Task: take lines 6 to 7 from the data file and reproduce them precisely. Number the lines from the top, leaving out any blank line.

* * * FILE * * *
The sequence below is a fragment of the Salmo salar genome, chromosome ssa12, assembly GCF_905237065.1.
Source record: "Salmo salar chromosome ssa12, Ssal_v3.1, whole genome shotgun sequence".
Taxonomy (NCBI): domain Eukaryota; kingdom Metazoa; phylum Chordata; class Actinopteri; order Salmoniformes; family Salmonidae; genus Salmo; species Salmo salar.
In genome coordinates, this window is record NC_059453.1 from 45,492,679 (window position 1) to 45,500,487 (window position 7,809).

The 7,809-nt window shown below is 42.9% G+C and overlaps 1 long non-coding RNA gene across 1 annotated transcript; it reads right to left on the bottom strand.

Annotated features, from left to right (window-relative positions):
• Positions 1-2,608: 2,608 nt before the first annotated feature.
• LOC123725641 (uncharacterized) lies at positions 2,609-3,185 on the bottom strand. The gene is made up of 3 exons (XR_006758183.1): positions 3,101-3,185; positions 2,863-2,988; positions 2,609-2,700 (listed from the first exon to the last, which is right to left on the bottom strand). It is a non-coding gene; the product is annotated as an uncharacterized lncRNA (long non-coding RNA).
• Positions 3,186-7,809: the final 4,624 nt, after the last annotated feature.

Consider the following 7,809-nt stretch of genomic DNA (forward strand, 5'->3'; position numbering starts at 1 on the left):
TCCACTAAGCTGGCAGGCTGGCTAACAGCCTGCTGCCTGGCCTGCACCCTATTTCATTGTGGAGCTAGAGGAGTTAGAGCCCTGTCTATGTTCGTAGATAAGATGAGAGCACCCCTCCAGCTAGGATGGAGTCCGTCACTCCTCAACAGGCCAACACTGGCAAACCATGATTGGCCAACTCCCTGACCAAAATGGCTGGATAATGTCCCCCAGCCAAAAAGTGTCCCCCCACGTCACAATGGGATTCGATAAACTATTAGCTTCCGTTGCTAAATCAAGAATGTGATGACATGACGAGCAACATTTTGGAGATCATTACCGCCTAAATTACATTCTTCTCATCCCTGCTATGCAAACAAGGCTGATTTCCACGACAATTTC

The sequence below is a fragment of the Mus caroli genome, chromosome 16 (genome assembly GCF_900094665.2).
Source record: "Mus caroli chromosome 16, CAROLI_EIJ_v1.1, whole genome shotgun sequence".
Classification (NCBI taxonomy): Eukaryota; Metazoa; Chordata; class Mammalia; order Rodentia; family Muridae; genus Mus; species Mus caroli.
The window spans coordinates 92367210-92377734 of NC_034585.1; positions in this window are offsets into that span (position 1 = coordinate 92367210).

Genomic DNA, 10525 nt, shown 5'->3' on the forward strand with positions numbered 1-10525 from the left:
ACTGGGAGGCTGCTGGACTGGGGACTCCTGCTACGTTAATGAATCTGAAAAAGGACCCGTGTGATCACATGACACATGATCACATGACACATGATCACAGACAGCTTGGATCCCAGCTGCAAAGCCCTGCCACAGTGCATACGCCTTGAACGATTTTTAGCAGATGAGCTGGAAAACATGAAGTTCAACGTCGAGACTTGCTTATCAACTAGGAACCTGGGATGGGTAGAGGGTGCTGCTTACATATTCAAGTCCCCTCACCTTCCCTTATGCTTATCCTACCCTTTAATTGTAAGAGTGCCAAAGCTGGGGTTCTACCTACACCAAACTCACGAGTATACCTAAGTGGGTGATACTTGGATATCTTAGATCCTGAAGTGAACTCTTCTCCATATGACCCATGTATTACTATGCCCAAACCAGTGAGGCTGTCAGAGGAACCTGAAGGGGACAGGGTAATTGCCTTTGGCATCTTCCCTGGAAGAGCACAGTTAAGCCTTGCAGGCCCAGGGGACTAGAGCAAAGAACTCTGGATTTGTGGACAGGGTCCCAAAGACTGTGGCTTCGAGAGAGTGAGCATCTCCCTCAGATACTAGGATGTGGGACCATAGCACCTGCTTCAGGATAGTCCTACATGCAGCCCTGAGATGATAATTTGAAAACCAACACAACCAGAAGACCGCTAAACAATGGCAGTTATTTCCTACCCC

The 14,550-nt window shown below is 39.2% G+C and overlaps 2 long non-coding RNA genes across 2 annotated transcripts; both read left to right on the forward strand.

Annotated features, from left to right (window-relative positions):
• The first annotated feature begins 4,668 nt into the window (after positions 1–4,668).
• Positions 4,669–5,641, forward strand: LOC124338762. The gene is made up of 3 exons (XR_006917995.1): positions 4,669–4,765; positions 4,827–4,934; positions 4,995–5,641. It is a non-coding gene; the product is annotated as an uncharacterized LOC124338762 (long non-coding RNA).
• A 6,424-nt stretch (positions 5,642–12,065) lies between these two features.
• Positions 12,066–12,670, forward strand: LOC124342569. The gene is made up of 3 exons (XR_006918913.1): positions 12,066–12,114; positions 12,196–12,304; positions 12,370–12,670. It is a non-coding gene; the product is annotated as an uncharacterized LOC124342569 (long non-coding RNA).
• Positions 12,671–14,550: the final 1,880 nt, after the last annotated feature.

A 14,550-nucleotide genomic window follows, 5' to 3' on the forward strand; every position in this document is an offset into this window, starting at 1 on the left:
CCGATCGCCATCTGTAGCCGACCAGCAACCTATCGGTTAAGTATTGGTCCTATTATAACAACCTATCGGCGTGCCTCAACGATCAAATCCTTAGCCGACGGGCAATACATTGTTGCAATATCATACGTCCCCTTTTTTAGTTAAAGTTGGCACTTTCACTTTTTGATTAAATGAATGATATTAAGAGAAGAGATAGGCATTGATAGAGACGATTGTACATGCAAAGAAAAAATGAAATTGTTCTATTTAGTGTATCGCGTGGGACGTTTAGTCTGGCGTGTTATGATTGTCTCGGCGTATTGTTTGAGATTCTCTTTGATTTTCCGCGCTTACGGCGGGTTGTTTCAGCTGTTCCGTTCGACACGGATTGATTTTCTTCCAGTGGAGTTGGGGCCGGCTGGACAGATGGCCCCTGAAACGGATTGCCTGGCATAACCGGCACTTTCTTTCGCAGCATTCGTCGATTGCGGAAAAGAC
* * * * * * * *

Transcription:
Annotated features, from left to right (window-relative positions):
• Positions 1-2,608: 2,608 nt before the first annotated feature.